Most news and media discussions about the impact of coronavirus (Covid-19) on the supply chain are centred on mitigating shortage of materials and components. However, a new threat seems to be looming.
A new research study on how long SARS-COV-2, also known as coronavirus, can survive on common surfaces was published 17 March in The New England Journal of Medicine. According to the study, the coronavirus can ‘remain viable’ in aerosol for three hours, on copper for four hours, cardboard for a full 24 hours, and up to 72 hours on both plastic and stainless-steel.
This raises the question if coronavirus can spread through the supply chain. After all, most of the supply chain requires human interaction, such as farmers, raw material handlers, factory workers, transit staff, and store staff stocking shelves. Every instance poses an infection risk where a worker may transmit coronavirus to a new surface or object, such as onto ingredients or the product packaging.
Not only can the new research findings help governments and the medical field to better understand the decays of Covid-19, but it should also aid them to formulate new public advisories. Most government advisories globally are centred on travel restrictions, hygiene, self-isolation, and social distancing. Very little, if any, guidance is provided on how to handle the FMCG products that enter our homes, even when in self-isolation. Some products are even manufactured in high-infected countries, which increase the sense of urgency. With today’s sophisticated supply chains FMCG products can be produced and shipped to stores around the world in less than a day. It is important to note that the infection risk is not limited to the factory floor but may occur further up the supply chain at store level when store staff stock products, prolonging the infection risk.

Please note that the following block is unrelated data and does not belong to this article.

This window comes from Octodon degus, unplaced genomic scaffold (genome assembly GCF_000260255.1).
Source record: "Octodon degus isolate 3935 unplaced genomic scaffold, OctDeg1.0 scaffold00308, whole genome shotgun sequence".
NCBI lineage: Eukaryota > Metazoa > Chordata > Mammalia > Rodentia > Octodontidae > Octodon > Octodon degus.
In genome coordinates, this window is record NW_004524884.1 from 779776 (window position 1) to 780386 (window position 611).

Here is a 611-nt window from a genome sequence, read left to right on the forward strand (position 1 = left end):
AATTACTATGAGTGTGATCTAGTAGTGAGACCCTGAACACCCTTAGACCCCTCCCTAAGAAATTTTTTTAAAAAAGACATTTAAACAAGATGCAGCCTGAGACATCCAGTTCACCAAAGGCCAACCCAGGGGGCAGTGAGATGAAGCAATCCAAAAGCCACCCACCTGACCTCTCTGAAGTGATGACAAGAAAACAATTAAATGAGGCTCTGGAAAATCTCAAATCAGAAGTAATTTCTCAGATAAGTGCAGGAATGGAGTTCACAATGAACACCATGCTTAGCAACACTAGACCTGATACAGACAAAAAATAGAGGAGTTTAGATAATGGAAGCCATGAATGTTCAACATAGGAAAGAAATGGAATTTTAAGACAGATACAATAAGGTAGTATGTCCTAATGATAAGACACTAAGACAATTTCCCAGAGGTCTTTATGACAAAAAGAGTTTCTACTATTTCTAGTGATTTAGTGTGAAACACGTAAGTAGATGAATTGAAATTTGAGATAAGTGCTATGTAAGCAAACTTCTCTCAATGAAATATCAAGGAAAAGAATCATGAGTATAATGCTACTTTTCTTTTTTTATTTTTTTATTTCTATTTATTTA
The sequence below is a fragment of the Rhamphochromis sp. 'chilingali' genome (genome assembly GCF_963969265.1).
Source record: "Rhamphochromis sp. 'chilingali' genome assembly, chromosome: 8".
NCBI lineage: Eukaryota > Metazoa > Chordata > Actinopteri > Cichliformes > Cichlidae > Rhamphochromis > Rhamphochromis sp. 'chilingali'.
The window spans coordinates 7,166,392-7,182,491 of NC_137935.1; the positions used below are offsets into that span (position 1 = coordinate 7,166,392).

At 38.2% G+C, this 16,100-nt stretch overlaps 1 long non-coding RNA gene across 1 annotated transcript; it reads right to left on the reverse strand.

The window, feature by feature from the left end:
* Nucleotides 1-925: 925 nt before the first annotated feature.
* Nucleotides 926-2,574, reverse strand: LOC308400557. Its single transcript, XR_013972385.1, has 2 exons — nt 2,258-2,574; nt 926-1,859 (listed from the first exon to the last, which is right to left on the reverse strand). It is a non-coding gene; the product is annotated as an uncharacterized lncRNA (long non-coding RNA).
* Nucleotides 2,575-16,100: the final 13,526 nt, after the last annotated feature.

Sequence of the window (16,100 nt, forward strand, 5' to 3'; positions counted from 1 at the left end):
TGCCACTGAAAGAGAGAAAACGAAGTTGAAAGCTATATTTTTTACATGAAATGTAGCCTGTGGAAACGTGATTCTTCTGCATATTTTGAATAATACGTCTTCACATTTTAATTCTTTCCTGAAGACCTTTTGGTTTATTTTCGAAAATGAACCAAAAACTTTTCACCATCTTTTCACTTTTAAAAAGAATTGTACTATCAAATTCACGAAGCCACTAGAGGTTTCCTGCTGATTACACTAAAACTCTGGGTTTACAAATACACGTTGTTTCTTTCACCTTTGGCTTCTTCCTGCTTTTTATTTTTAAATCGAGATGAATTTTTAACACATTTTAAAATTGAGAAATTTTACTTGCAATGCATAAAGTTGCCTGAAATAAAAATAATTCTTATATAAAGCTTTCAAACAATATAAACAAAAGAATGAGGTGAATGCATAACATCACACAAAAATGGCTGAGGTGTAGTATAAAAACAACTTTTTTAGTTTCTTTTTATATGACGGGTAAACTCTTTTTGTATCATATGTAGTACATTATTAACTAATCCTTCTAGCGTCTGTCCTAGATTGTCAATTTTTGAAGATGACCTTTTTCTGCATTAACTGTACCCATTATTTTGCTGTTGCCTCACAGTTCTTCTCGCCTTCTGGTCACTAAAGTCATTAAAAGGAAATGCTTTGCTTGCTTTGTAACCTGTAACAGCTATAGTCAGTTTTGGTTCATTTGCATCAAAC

So is the supply chain spreading Covid-19? Since very little is known about coronavirus the answer is that no one knows. The global supply chain of FMCG goods may be a major contributor to the Covid-19 pandemic or it may be insignificant. But the new research findings justify greater attention be placed on the supply chain and that governments and the medical field raise awareness, allocate more funds to research this area, and update advisories to safeguard people.
Most measures and advisories currently offered place the burden on the population to take any action or inaction. However, in this case, the burden has to be on governments, FMCG businesses, and retailers to ensure any risk of infection in the supply chain is minimised before reaching the population. Thanks to today’s hyper-connectivity and internet, it’s likely only a matter of time before consumers in most countries will start asking this very same question, only more forcefully.
For now, it is advisable that governments update their advisory to include disinfecting the surface of grocery products, whether those are food and drink products, or that anti-bacterial house cleaner that was purchased in an erroneous attempt to combat coronavirus in the first place.